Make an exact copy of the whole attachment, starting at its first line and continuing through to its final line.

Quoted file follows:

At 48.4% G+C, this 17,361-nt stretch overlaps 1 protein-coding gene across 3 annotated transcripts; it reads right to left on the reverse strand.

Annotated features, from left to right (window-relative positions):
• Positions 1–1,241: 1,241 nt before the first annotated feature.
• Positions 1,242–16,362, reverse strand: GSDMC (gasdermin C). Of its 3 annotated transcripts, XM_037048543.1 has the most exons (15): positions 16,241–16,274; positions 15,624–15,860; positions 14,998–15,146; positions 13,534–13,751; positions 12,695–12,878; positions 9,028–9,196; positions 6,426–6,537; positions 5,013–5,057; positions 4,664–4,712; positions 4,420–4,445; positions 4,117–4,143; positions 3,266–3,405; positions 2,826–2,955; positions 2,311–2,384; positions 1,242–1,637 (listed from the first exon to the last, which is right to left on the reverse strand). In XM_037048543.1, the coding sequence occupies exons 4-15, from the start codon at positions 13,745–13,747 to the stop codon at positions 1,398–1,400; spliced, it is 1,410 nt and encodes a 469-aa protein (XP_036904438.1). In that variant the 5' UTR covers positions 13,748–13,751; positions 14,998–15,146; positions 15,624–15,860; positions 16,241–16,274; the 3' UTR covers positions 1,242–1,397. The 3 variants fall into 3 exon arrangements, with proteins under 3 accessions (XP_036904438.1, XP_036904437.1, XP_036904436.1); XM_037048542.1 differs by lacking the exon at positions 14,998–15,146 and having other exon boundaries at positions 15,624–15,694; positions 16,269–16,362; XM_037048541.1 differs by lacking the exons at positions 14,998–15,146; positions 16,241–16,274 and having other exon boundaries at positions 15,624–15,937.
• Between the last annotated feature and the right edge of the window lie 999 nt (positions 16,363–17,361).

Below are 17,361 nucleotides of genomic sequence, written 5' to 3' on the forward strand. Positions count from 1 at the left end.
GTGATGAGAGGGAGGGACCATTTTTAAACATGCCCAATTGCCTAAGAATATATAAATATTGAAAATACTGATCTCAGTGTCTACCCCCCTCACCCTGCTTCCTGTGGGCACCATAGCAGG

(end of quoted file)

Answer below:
At 48.4% G+C, this 17,361-nt stretch overlaps 1 protein-coding gene across 3 annotated transcripts; it reads right to left on the reverse strand.

Annotated features, from left to right (window-relative positions):
• Positions 1–1,241: 1,241 nt before the first annotated feature.
• Positions 1,242–16,362, reverse strand: GSDMC (gasdermin C). Of its 3 annotated transcripts, XM_037048543.1 has the most exons (15): positions 16,241–16,274; positions 15,624–15,860; positions 14,998–15,146; positions 13,534–13,751; positions 12,695–12,878; positions 9,028–9,196; positions 6,426–6,537; positions 5,013–5,057; positions 4,664–4,712; positions 4,420–4,445; positions 4,117–4,143; positions 3,266–3,405; positions 2,826–2,955; positions 2,311–2,384; positions 1,242–1,637 (listed from the first exon to the last, which is right to left on the reverse strand). In XM_037048543.1, the coding sequence occupies exons 4-15, from the start codon at positions 13,745–13,747 to the stop codon at positions 1,398–1,400; spliced, it is 1,410 nt and encodes a 469-aa protein (XP_036904438.1). In that variant the 5' UTR covers positions 13,748–13,751; positions 14,998–15,146; positions 15,624–15,860; positions 16,241–16,274; the 3' UTR covers positions 1,242–1,397. The 3 variants fall into 3 exon arrangements, with proteins under 3 accessions (XP_036904438.1, XP_036904437.1, XP_036904436.1); XM_037048542.1 differs by lacking the exon at positions 14,998–15,146 and having other exon boundaries at positions 15,624–15,694; positions 16,269–16,362; XM_037048541.1 differs by lacking the exons at positions 14,998–15,146; positions 16,241–16,274 and having other exon boundaries at positions 15,624–15,937.
• Between the last annotated feature and the right edge of the window lie 999 nt (positions 16,363–17,361).

Below are 17,361 nucleotides of genomic sequence, written 5' to 3' on the forward strand. Positions count from 1 at the left end.
GTGATGAGAGGGAGGGACCATTTTTAAACATGCCCAATTGCCTAAGAATATATAAATATTGAAAATACTGATCTCAGTGTCTACCCCCCTCACCCTGCTTCCTGTGGGCACCATAGCAGG